Tim's Weblog
Tim Strehle’s links and thoughts on Web apps, software development and Digital Asset Management, since 2002.

Playing with the Camunda workflow engine (and PHP)

A generic workflow engine, configured via a graphical diagram editor on top of an XML syntax – that’s what I tried and failed to develop more than 15 years ago. I did help build three generations of a simple “workflow” component integrated in our DAM product to drive asset ingestion and export, kept reading (see The State of Workflow and Decoupling Application Logic) and writing (Workflow awareness of DAM systems) about workflows – and hoping that one day, a powerful and beautiful workflow management system would make my work easier.


That’s why I was thrilled to discover Camunda, a workflow engine with an open source, free community edition. It is standards-based, written in Java, and comes with a Web UI, REST API and graphical process diagram modeler. Here’s a screenshot of Camunda Modeler:

Camunda Modeler screenshot

Camunda typically “drives” a workflow process by actively executing your Java code when there’s a task to perform. But you can also use external tasks (see “Implementation: External” and “Topic” in the screenshot above) to turn a task into a queue to be handled by external workers via the Camunda REST API. That pattern is useful for PHP developers like me, but also especially suited to service orchestration. The workflow engine sits there passively, taking only care of workflow definitions, instances, their flow and state. (More on that in the External Tasks for Service Orchestration webinar video.)

While Camunda is trivial to install and extensively documented, it took me a while to grasp the basic concepts – process definitions, process instances, tasks, gateways, variables – and I’m only scratching the surface so far.

Using Camunda from PHP

My example workflow is a minimal “asset processing pipeline”, extracting metadata from an asset file (using ExifTool) and rendering a thumbnail preview image (using ImageMagick) for images. This isn’t “service orchestration”, but a good enough test case to help me get to know Camunda.

First, I drew the above diagram in Camunda Modeler and deployed it to the server. Now I could start a new process instance using curl:

$ curl -X POST \
  http://localhost:8080/engine-rest/process-definition/key/asset-ingestion/start \
  -H 'Content-Type: application/json' \
  -d '{"variables":{"path":{"value":"/tmp/img.jpg"}}}'

I used the camunda-rest-client PHP library (not an official library) to implement a simple worker process that fetches and locks an open task, calls ExifTool or ImageMagick and marks the task as completed. Asset and thumbnail filenames are stored in process instance variables.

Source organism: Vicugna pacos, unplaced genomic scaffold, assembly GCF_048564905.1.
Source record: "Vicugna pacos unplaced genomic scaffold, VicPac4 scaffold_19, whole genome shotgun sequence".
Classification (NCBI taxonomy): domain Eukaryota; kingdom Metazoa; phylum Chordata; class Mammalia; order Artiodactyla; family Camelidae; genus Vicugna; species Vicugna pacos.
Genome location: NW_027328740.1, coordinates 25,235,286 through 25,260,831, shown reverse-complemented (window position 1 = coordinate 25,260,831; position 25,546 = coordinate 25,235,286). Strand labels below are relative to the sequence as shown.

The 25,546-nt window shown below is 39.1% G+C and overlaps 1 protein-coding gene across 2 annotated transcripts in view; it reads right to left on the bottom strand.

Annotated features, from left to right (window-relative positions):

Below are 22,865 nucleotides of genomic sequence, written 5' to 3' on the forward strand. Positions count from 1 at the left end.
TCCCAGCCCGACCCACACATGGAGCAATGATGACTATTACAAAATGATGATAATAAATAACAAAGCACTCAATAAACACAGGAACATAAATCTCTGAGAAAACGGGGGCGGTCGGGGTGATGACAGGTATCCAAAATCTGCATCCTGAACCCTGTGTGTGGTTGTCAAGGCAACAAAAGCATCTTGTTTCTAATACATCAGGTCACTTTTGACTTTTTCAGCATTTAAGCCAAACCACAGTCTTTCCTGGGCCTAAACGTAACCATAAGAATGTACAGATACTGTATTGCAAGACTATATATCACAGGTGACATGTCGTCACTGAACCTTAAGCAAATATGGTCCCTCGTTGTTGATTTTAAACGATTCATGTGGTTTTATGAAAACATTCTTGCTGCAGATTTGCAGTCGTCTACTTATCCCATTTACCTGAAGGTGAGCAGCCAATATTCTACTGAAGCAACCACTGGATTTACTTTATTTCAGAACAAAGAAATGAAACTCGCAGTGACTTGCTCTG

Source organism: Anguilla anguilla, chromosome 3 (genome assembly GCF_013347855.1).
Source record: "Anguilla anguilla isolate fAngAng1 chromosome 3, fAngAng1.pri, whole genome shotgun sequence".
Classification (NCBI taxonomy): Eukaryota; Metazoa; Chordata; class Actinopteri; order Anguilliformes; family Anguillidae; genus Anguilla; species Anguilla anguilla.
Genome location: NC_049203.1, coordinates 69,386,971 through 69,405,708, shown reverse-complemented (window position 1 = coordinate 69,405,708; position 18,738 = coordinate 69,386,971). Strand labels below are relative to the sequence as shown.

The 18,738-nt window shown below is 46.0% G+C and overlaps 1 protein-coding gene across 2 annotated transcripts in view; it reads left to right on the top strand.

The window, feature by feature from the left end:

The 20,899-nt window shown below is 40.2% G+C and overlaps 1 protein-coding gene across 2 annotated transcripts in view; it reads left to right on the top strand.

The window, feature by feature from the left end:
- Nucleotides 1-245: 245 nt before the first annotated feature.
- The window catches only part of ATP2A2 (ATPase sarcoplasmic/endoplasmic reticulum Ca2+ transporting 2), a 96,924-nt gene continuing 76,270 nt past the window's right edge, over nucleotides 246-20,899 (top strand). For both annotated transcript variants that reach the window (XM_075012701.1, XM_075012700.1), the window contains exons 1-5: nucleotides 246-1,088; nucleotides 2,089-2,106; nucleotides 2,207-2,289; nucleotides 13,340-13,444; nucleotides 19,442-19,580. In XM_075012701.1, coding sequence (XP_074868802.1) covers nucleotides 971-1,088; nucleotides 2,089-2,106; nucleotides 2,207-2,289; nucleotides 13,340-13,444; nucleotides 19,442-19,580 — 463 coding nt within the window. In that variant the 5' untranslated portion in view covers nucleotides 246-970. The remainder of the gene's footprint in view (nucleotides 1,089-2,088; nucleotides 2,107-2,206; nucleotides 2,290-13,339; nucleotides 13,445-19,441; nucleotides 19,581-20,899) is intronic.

You can find all of my PHP code on Github, along with the process definition XML. Here’s some interesting code snippets:

Fetching the next open task, and locking it for exclusive processing by the current worker process:

$externalTaskService = new ExternalTaskService($camundaUrl);

$externalTaskQueryRequest = (new ExternalTaskRequest())
    ->set('topics', [['topicName' => $topicName, 'lockDuration' => $lockDuration]])
    ->set('workerId', $workerId)
    ->set('maxTasks', 1);

// Returns an array of task objects
$externalTasks = $externalTaskService->fetchAndLock($externalTaskQueryRequest);

Reading process instance variables:

$assetFilePath = $externalTask->variables->path->value;

Telling Camunda that the task is completed when the worker is done (so Camunda can automatically move on to the next workflow task), adding task results to the process instance using variables:

$externalTaskRequest = (new ExternalTaskRequest())
    ->set('variables', $updateVariables)
    ->set('workerId', $workerId);

$externalTaskService->complete($externalTask->id, $externalTaskRequest);

Notifying Camunda that the task failed (which makes Camunda report an “incident”):

$externalTaskRequest = (new ExternalTaskRequest())
    ->set('errorMessage', $errorMessage)
    ->set('retries', $retries)
    ->set('retryTimeout', $retryTimeout)
    ->set('workerId', $workerId);

$this->externalTaskService->handleFailure($externalTask->id, $externalTaskRequest);

In my example, I need to instantiate at least one worker process per task “topic”. Multiple instances would automatically process open tasks in parallel. Running a worker looks like this:

$ php worker.php \
  --camunda-url="http://localhost:8080/engine-rest" \
Fetched and locked <asset-extract-metadata> task <00a74f0a-abcd-11e8-afcc-02422b22e161> 
  of <asset-ingestion> process instance <00a664a4-abcd-11e8-afcc-02422b22e161>.
Completed task <00a74f0a-abcd-11e8-afcc-02422b22e161>

Batteries included

I love it when software developers care for transparency and visualization. Camunda Cockpit lets you peek into currently-running processes by showing how many of them are in which state, and letting you inspect and even change their variables:

Camunda Cockpit screenshot

It’s pretty amazing that a simple diagram plus a single 300-line PHP file get me a separation of process flow and task implementation, queues, parallel worker processes, error handling, and insights into executions.

I will definitely keep playing with Camunda. If you’re already using it in production, I’m happy to hear from you!